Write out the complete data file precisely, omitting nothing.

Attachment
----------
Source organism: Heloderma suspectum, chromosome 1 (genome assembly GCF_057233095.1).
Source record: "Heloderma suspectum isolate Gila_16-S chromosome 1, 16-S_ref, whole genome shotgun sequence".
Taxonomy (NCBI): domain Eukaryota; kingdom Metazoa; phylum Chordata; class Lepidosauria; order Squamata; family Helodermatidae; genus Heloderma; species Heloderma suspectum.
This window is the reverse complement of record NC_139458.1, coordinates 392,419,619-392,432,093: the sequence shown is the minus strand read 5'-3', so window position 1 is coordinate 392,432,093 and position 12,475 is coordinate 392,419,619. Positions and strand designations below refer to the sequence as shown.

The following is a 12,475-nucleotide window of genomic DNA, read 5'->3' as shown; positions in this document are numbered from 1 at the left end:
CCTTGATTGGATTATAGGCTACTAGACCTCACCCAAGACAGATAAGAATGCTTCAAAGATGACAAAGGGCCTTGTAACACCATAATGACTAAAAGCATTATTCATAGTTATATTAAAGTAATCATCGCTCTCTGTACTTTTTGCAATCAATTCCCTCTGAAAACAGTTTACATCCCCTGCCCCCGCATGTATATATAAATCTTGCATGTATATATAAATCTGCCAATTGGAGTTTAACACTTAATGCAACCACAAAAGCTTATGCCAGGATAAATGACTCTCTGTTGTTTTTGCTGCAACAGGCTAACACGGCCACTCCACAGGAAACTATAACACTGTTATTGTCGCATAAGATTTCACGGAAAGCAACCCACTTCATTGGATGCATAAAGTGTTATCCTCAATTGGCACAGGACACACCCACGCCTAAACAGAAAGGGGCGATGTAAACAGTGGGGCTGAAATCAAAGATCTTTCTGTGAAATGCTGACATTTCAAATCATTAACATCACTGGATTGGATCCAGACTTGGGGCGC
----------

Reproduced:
Source organism: Heloderma suspectum, chromosome 1 (genome assembly GCF_057233095.1).
Source record: "Heloderma suspectum isolate Gila_16-S chromosome 1, 16-S_ref, whole genome shotgun sequence".
Taxonomy (NCBI): domain Eukaryota; kingdom Metazoa; phylum Chordata; class Lepidosauria; order Squamata; family Helodermatidae; genus Heloderma; species Heloderma suspectum.
This window is the reverse complement of record NC_139458.1, coordinates 392,419,619-392,432,093: the sequence shown is the minus strand read 5'-3', so window position 1 is coordinate 392,432,093 and position 12,475 is coordinate 392,419,619. Positions and strand designations below refer to the sequence as shown.

The following is a 12,475-nucleotide window of genomic DNA, read 5'->3' as shown; positions in this document are numbered from 1 at the left end:
CCTTGATTGGATTATAGGCTACTAGACCTCACCCAAGACAGATAAGAATGCTTCAAAGATGACAAAGGGCCTTGTAACACCATAATGACTAAAAGCATTATTCATAGTTATATTAAAGTAATCATCGCTCTCTGTACTTTTTGCAATCAATTCCCTCTGAAAACAGTTTACATCCCCTGCCCCCGCATGTATATATAAATCTTGCATGTATATATAAATCTGCCAATTGGAGTTTAACACTTAATGCAACCACAAAAGCTTATGCCAGGATAAATGACTCTCTGTTGTTTTTGCTGCAACAGGCTAACACGGCCACTCCACAGGAAACTATAACACTGTTATTGTCGCATAAGATTTCACGGAAAGCAACCCACTTCATTGGATGCATAAAGTGTTATCCTCAATTGGCACAGGACACACCCACGCCTAAACAGAAAGGGGCGATGTAAACAGTGGGGCTGAAATCAAAGATCTTTCTGTGAAATGCTGACATTTCAAATCATTAACATCACTGGATTGGATCCAGACTTGGGGCGC